The purpose for a record keeping rule is to inform licensees what reports and documents that they must either maintain, or create, to enable the preneed examiner to determine compliance with state law requirements.  But, the opening paragraph of the proposal given the Missouri State Board puts the cart in front of the horse:

A seller shall maintain a copy of each fully executed preneed contract and all records with regard to all preneed contracts related to the receipt, the deposit, the disbursement of preneed funds, and the performance of the preneed contract and to comply with applicable statutes and regulations.

Funeral directors have complained that this provision (and similar language included in prior proposals) would render every document, report, letter, communication or piece of paper that relates in any manner to their preneed program as a “record” that must be retained for examination purposes.  And, those funeral directors have a valid objection.  The proposal’s first course of action should be to describe or define what constitutes a record for purposes of compliance.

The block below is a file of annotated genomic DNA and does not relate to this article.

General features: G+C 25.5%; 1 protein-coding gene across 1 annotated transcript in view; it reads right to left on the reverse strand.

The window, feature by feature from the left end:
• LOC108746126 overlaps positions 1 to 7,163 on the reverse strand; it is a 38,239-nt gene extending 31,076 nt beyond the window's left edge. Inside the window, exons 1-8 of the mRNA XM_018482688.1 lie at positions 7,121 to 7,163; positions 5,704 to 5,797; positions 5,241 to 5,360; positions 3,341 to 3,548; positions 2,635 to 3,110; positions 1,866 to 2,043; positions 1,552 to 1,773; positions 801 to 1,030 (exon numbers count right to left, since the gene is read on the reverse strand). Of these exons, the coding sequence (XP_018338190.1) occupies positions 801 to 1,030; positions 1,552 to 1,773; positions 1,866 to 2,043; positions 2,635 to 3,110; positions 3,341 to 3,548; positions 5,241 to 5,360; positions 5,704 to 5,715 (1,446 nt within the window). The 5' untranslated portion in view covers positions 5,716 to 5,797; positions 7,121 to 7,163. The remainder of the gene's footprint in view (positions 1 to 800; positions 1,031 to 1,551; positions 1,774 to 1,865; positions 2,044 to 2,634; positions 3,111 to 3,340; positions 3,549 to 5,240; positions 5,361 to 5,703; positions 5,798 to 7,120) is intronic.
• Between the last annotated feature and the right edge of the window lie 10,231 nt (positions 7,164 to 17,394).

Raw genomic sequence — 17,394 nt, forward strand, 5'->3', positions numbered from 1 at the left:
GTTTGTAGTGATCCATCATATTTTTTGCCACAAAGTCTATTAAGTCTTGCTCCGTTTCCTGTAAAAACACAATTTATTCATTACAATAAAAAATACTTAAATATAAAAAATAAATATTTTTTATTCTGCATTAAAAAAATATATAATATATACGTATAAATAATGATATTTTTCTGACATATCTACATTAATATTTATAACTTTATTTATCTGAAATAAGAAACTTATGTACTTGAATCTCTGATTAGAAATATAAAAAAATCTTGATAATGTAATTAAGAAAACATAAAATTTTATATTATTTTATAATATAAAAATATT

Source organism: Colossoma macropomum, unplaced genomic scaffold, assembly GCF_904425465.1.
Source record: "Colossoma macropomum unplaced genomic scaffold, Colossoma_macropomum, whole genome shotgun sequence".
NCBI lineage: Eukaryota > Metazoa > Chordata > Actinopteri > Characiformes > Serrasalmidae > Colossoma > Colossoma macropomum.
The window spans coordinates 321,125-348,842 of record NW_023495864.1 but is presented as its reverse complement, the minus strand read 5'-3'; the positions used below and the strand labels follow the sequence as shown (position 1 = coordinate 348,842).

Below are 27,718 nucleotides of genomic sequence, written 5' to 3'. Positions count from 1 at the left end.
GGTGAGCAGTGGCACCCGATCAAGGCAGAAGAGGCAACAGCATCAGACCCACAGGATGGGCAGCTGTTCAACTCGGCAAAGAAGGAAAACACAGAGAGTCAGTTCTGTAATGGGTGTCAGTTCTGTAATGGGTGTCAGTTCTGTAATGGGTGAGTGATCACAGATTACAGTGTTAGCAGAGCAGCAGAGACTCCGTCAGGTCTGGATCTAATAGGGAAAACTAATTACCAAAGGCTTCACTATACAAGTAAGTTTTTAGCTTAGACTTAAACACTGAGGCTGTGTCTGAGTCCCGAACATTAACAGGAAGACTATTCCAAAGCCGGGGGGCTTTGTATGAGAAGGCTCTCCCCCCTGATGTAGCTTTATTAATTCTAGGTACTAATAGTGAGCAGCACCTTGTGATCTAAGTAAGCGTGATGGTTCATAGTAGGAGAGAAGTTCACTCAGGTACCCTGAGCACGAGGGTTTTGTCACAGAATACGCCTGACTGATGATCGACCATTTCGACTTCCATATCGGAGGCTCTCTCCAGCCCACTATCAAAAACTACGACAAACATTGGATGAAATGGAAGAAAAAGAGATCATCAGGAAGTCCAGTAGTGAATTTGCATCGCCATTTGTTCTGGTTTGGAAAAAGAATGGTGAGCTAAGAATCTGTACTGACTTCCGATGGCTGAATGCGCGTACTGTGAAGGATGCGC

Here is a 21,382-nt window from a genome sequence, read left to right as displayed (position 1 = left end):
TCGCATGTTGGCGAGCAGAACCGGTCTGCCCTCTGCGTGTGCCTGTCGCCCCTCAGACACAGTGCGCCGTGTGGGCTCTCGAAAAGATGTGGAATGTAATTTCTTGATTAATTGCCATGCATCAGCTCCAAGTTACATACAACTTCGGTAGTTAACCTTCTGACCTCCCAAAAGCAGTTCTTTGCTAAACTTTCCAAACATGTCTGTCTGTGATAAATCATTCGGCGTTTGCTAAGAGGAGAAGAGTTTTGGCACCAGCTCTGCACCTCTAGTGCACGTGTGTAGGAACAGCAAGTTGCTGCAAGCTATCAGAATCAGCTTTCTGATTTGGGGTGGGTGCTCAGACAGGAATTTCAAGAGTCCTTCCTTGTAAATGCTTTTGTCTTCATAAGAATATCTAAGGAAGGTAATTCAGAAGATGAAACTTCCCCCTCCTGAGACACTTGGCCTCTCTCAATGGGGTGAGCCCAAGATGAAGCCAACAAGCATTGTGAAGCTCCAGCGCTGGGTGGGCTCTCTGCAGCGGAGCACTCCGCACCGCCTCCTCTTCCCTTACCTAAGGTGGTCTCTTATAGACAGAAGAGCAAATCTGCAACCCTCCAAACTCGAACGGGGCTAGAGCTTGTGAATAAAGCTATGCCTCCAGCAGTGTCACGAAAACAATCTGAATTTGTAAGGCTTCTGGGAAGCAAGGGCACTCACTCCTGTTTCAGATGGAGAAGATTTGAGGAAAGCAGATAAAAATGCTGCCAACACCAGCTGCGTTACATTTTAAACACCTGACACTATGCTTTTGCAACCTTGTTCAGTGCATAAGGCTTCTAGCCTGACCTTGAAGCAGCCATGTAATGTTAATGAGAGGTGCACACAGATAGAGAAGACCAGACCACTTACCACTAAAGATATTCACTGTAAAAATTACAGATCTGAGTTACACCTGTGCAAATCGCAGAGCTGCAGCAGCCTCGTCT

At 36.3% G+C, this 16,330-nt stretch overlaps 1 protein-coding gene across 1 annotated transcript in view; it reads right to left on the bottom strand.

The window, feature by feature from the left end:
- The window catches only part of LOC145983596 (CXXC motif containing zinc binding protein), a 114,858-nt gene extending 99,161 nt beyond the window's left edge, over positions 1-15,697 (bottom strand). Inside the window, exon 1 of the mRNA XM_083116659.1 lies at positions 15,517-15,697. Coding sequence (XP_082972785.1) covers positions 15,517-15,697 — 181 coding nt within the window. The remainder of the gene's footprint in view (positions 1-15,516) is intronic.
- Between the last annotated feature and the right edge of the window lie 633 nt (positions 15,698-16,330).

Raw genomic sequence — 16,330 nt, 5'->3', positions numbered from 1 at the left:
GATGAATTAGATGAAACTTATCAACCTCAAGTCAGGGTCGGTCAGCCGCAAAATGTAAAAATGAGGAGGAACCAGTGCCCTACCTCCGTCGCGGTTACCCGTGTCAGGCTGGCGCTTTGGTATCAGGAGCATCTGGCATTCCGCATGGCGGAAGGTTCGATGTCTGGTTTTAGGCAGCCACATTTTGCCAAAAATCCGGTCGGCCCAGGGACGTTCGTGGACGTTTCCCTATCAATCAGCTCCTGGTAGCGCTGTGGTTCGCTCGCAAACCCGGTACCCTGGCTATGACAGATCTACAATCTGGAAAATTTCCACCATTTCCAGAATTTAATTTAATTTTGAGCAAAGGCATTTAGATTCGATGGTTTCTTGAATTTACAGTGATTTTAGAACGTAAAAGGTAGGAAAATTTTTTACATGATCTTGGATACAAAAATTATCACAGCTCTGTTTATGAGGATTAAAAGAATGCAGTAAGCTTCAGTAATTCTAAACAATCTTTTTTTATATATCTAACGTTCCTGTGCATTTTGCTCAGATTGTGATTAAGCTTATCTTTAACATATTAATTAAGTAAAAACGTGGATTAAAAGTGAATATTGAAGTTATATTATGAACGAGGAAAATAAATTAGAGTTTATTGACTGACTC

Funeral directors are also questioning the purpose for requiring records regarding the disbursement of preneed funds or the performance of preneed contracts.  We could support a requirement for disbursement and performance records if the State Board were proactive in prosecuting sellers that divert consumer funds to their operating accounts.  But, that has not been case.  Disbursement records could also be relevant to determining if fiduciaries are discharging their duties, but does the State Board have jurisdiction over fiduciaries?